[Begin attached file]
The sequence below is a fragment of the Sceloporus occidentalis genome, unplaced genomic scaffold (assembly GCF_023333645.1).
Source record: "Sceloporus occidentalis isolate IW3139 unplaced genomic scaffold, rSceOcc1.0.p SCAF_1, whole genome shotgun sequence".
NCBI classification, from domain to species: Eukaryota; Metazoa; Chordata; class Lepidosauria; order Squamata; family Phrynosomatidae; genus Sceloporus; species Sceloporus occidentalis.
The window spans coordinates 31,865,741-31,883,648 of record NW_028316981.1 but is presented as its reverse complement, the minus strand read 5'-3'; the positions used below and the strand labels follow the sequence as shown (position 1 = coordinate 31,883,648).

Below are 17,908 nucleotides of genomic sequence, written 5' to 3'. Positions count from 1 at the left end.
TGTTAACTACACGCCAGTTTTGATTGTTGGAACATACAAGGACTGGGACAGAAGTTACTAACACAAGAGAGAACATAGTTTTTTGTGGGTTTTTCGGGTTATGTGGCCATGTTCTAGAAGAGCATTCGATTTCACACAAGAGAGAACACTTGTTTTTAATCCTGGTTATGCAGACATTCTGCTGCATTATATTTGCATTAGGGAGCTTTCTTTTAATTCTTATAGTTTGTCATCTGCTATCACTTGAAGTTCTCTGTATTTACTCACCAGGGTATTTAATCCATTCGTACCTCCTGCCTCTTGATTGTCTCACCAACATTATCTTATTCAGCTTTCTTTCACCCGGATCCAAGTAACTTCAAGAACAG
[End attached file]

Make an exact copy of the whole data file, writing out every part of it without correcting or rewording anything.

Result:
The sequence below is a fragment of the Sceloporus occidentalis genome, unplaced genomic scaffold (assembly GCF_023333645.1).
Source record: "Sceloporus occidentalis isolate IW3139 unplaced genomic scaffold, rSceOcc1.0.p SCAF_1, whole genome shotgun sequence".
NCBI classification, from domain to species: Eukaryota; Metazoa; Chordata; class Lepidosauria; order Squamata; family Phrynosomatidae; genus Sceloporus; species Sceloporus occidentalis.
The window spans coordinates 31,865,741-31,883,648 of record NW_028316981.1 but is presented as its reverse complement, the minus strand read 5'-3'; the positions used below and the strand labels follow the sequence as shown (position 1 = coordinate 31,883,648).

Below are 17,908 nucleotides of genomic sequence, written 5' to 3'. Positions count from 1 at the left end.
TGTTAACTACACGCCAGTTTTGATTGTTGGAACATACAAGGACTGGGACAGAAGTTACTAACACAAGAGAGAACATAGTTTTTTGTGGGTTTTTCGGGTTATGTGGCCATGTTCTAGAAGAGCATTCGATTTCACACAAGAGAGAACACTTGTTTTTAATCCTGGTTATGCAGACATTCTGCTGCATTATATTTGCATTAGGGAGCTTTCTTTTAATTCTTATAGTTTGTCATCTGCTATCACTTGAAGTTCTCTGTATTTACTCACCAGGGTATTTAATCCATTCGTACCTCCTGCCTCTTGATTGTCTCACCAACATTATCTTATTCAGCTTTCTTTCACCCGGATCCAAGTAACTTCAAGAACAG